we’re only talking about 1,700 people. That’s how many people probably move into the District in a month.
Other cities have shown that it is possible to merge private development energy with the public interest in providing permanent supportive housing to the homeless. Los Angeles recently opened a large, stylish building on Skid Row with 100 units for homeless people and both social services and health facilities on the ground floor. New Orleans is just weeks away from eliminating homelessness among veterans, using a combination of hotel rooms for the short term and investment in permanent housing for the long haul. The programs can still fall prey to local bureaucratic squabbles, as a group of families in Atlanta learned last summer when the dissolution of a long-time partnership for providing services to the homeless caused them to be evicted from their housing. It costs three times more to leave a homeless person on the street than to simply put someone in a house and provide them services they need to regain their footing.
But as a general rule, efforts to end homelessness are now centered on permanent housing. “Forget about the ’80s when we thought that shelters would do the trick. The number one cause of homelessness is a lack of affordable housing, so that’s what we need to tackle,” NCH’s Stoops said on Friday. “We need local, state, and federal officials to make ending homelessness a priority. Because the money’s there but it has not been prioritized by many cities.”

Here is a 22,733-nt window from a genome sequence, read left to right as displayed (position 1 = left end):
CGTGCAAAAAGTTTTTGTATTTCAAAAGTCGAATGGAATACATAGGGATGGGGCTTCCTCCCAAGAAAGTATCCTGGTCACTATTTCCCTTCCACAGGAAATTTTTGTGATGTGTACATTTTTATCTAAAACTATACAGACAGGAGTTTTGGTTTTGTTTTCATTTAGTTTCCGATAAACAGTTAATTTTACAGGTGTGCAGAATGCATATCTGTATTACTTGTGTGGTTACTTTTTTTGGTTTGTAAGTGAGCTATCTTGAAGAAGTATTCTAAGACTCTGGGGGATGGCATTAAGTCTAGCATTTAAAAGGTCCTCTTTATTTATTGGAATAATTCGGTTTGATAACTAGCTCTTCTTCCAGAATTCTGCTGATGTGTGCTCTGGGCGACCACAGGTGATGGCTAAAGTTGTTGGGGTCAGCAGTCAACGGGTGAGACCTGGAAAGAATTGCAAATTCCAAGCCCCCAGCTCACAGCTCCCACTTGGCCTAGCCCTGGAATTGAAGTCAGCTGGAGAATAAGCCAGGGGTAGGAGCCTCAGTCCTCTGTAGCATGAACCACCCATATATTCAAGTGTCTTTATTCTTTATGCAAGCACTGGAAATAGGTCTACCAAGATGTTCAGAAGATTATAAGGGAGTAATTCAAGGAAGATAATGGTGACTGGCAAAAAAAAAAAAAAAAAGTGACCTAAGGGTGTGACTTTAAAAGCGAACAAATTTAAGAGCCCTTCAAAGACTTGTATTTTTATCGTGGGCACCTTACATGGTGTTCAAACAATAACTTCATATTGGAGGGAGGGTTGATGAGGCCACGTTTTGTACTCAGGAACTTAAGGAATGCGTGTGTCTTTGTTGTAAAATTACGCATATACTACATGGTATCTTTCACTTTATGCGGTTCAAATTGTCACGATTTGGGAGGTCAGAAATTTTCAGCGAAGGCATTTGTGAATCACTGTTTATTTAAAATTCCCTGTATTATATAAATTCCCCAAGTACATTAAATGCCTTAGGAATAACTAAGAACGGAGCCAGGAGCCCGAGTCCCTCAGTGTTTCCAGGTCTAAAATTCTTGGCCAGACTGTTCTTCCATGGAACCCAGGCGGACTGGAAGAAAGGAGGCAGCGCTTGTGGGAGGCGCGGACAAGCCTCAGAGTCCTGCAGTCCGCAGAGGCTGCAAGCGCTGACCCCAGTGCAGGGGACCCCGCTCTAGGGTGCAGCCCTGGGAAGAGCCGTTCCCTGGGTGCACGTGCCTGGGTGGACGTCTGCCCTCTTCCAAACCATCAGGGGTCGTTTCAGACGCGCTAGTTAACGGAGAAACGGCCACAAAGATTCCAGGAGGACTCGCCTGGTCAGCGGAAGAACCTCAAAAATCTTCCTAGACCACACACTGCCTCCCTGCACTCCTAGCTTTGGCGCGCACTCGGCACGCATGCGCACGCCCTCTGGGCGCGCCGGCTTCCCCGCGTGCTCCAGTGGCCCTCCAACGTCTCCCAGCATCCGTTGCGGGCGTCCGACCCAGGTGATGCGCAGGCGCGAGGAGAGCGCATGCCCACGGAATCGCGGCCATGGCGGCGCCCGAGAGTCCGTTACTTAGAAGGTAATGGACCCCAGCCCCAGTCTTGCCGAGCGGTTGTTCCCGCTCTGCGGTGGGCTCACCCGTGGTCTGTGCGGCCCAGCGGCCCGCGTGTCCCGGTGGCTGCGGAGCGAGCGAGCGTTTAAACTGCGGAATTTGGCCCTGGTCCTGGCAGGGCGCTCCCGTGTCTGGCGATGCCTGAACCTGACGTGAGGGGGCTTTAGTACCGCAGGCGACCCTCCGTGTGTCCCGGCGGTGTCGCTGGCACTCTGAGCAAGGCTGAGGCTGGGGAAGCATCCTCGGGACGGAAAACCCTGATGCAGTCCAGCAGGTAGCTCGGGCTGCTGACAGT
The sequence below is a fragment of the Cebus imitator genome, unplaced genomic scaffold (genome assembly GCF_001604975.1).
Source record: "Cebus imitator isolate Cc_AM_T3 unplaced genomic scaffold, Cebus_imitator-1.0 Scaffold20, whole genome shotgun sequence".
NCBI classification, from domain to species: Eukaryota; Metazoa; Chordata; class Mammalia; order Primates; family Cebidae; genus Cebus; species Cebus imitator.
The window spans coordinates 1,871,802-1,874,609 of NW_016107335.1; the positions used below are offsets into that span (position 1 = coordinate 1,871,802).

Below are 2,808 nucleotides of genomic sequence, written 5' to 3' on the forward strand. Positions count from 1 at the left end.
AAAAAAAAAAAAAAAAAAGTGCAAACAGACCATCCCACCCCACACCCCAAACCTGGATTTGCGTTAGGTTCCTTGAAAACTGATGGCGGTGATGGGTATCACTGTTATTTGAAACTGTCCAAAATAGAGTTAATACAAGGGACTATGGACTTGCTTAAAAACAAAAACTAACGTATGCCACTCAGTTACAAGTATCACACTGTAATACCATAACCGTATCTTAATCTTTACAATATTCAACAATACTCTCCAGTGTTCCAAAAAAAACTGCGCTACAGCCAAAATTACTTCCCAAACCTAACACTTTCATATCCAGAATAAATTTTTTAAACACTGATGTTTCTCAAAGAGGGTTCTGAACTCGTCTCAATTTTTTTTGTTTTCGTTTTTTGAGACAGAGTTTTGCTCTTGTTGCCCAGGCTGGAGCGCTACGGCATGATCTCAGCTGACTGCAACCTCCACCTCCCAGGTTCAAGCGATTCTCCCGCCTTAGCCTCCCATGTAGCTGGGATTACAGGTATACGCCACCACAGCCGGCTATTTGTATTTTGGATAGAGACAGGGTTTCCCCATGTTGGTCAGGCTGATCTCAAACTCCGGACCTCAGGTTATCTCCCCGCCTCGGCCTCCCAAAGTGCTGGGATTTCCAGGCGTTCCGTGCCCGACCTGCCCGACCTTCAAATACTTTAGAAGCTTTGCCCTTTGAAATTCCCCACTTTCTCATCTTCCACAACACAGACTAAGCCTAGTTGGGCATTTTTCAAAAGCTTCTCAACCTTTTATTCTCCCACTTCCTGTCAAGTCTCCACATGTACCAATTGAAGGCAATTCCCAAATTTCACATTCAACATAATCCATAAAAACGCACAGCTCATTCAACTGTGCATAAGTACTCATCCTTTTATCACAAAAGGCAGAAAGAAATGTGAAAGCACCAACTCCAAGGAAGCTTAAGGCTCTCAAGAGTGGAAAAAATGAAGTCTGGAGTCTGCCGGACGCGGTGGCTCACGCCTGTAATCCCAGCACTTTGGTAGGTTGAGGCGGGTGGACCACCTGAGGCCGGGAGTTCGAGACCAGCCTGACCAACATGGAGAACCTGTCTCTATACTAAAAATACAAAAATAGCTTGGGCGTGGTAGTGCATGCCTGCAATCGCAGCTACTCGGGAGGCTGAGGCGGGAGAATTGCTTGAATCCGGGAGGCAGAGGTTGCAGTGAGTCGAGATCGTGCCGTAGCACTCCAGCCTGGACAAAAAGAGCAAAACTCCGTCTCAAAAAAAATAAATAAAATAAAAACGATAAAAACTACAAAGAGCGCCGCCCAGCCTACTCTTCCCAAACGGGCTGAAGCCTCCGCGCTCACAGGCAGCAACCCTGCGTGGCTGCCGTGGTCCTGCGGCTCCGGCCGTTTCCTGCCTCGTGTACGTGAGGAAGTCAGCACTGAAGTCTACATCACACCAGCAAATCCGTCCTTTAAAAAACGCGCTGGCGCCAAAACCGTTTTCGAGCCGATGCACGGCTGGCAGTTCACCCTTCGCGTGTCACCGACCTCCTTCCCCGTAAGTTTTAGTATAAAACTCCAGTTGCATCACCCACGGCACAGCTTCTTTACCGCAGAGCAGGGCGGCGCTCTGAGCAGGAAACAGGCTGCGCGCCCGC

In the eyes of several of Friday’s speakers, D.C. is one of those cities that’s failing to prioritize homelessness and martial resources properly. Many people mention the recently-approved plan to use public funds to build a stadium for D.C. United, the District’s Major League Soccer franchise that is loved by many of the young professionals and gentrifiers of the nation’s capital. The city’s leaky rent control laws and rapid redevelopment of once-affordable housing spaces near the District’s core also feature prominently, especially in that fiery call to action from Schyla Pondexter-Moore.
“All I have is public housing,” Pondexter-Moore said, wrapping up her effort to give the proceedings a radical edge. “All of my friends and families that I live around, my community, that’s all we have. So we’re asking to improve it, fully fund it, stop tearing it down and selling it to private developers.”
“DC is not a Monopoly board. It’s our home.”
This story initially identified John McDermott as the founder of the People for Fairness Coalition. He is a co-founder. We regret the error.